Figure 2a Small Enclosure with Simple Solar Deflector
Figure 2b Small Enclosure with Simple Solar Deflector and Enclosure Side Fins
Cooling with Phase Change Materials (PCM’s)
Another passive method that has become popular is the use of phase change materials (PCM). PCM’s are substances that change phase, most often from solid to liquid, as they absorb heat. Typical PCM’s are waxes, salts, hydrated salts, paraffins, etc. for high temperature applications and water (ice) for low temperature applications. A variation is to use a substance with a high heat capacity such as water that absorbs large amounts of heat without changing phase.
These materials are kept inside the enclosure in sealed containers and take advantage of thermal inertia and phase change effects. During the daylight hours solar heat will be absorbed and not allowed to heat up the cabinet air; on the other hand, the heat absorbed during the day is rejected to the outside. While all these processes continue to take place, heat will continue to be transferred in/out through the cabinet walls.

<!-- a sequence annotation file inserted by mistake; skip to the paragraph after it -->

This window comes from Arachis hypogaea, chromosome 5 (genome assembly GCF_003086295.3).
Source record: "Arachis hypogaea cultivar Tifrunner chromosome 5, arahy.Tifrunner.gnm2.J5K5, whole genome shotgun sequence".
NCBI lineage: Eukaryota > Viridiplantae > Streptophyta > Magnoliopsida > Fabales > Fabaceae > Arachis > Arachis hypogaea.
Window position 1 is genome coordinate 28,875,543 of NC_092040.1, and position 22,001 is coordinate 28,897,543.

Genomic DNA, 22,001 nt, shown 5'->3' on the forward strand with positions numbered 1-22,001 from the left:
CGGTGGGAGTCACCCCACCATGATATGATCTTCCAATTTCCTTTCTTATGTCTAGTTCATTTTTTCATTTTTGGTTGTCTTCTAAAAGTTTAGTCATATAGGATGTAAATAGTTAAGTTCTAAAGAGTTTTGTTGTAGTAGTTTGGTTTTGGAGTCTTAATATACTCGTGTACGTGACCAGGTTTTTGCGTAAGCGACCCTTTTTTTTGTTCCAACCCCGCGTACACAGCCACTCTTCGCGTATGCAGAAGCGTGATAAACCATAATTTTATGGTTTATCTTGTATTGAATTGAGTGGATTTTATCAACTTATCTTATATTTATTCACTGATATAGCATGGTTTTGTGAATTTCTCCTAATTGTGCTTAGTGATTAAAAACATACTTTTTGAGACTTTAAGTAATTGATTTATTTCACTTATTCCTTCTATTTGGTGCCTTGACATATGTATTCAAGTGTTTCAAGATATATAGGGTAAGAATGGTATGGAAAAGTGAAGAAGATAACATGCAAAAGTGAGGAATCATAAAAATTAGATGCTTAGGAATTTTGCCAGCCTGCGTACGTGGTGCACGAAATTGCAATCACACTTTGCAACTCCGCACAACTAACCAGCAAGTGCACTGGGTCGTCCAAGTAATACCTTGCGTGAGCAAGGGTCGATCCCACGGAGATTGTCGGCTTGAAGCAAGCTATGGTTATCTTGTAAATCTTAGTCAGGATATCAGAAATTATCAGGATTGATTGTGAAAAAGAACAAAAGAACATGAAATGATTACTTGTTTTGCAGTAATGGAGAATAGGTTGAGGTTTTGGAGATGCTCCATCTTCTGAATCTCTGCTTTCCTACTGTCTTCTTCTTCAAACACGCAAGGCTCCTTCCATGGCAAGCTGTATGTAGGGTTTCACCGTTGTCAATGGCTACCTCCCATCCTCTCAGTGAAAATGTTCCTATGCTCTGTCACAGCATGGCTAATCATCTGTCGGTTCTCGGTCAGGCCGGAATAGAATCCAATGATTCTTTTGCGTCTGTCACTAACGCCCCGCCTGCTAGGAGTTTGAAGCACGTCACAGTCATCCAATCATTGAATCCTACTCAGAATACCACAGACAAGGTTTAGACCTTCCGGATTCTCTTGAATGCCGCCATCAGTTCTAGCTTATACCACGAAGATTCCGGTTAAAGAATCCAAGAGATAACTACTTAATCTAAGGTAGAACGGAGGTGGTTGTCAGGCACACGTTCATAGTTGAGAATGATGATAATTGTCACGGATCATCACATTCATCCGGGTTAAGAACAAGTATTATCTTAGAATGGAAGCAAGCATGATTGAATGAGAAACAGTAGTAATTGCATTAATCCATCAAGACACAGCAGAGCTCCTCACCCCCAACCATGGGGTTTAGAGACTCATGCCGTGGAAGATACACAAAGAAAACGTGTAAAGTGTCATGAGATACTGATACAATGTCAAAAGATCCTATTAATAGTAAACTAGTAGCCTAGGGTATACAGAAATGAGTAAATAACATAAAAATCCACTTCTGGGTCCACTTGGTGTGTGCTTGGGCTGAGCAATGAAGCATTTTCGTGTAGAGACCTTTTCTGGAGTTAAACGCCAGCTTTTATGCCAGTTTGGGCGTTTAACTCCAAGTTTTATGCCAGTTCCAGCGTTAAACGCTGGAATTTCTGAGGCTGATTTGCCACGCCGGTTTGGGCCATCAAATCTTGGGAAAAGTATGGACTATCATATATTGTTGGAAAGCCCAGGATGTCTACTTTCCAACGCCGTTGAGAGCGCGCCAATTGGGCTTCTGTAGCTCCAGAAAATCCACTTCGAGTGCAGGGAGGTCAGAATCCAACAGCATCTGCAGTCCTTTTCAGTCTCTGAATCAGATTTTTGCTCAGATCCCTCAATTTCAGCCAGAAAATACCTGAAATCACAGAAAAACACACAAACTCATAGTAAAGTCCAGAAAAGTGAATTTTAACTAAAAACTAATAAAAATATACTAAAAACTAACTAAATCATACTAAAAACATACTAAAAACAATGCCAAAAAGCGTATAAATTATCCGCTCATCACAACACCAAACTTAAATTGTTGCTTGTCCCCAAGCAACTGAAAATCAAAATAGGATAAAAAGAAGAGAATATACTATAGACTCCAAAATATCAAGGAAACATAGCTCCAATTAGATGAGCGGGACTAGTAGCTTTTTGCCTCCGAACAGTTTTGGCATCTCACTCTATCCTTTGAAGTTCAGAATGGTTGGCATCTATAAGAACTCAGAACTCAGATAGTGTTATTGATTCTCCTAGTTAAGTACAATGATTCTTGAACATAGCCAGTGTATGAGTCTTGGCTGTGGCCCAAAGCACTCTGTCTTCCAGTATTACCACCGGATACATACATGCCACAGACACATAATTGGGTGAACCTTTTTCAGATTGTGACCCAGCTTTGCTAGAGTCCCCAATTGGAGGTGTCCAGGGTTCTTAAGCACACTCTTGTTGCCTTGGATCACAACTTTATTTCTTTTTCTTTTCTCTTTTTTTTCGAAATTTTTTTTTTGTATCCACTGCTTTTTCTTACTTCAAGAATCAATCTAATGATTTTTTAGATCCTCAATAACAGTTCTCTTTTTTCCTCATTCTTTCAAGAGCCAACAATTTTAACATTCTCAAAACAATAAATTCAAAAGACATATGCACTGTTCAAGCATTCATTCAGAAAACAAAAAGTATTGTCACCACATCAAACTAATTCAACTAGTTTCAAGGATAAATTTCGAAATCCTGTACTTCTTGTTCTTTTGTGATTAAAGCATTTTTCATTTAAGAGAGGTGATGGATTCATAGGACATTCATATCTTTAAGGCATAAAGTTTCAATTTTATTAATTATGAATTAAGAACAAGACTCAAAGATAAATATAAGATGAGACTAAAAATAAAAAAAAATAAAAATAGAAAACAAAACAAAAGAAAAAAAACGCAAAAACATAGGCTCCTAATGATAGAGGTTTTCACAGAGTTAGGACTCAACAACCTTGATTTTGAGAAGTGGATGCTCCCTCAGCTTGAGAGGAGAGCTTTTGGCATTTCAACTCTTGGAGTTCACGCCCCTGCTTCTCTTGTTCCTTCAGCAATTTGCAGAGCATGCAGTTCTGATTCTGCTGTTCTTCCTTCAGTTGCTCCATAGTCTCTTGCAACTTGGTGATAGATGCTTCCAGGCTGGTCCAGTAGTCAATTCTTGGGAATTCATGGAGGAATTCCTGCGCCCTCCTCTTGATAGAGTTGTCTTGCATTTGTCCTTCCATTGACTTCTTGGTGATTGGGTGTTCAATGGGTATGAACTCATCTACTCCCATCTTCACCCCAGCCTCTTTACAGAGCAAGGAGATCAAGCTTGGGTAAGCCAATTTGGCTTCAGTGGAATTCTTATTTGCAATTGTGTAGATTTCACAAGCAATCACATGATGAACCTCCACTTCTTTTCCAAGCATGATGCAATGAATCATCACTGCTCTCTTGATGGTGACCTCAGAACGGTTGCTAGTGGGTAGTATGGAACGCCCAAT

Some systems, in order to enhance cooling, incorporate a thermosiphon (or natural convection) loop. PCM heat exchangers for the thermal management of outdoor telecom equipment sheds have been proposed and designed.
For small enclosures, PCM’s are normally placed on the walls (either internal or external). Sometimes the walls themselves become the receptacle for PCM materials. What is essential during the design PCM cooling system is, first, to calculate the amount of PCM needed to absorb the heat generated in the equipment (and some of the solar energy) during the hottest period of the day (typically a 10-hour period) and, most importantly, to design a thermal device or system that allows for proper recharging (re-solidification) of the PCM. This last point is not trivial, it is much easier to melt PCM than to recharge PCM, especially when natural convection is used.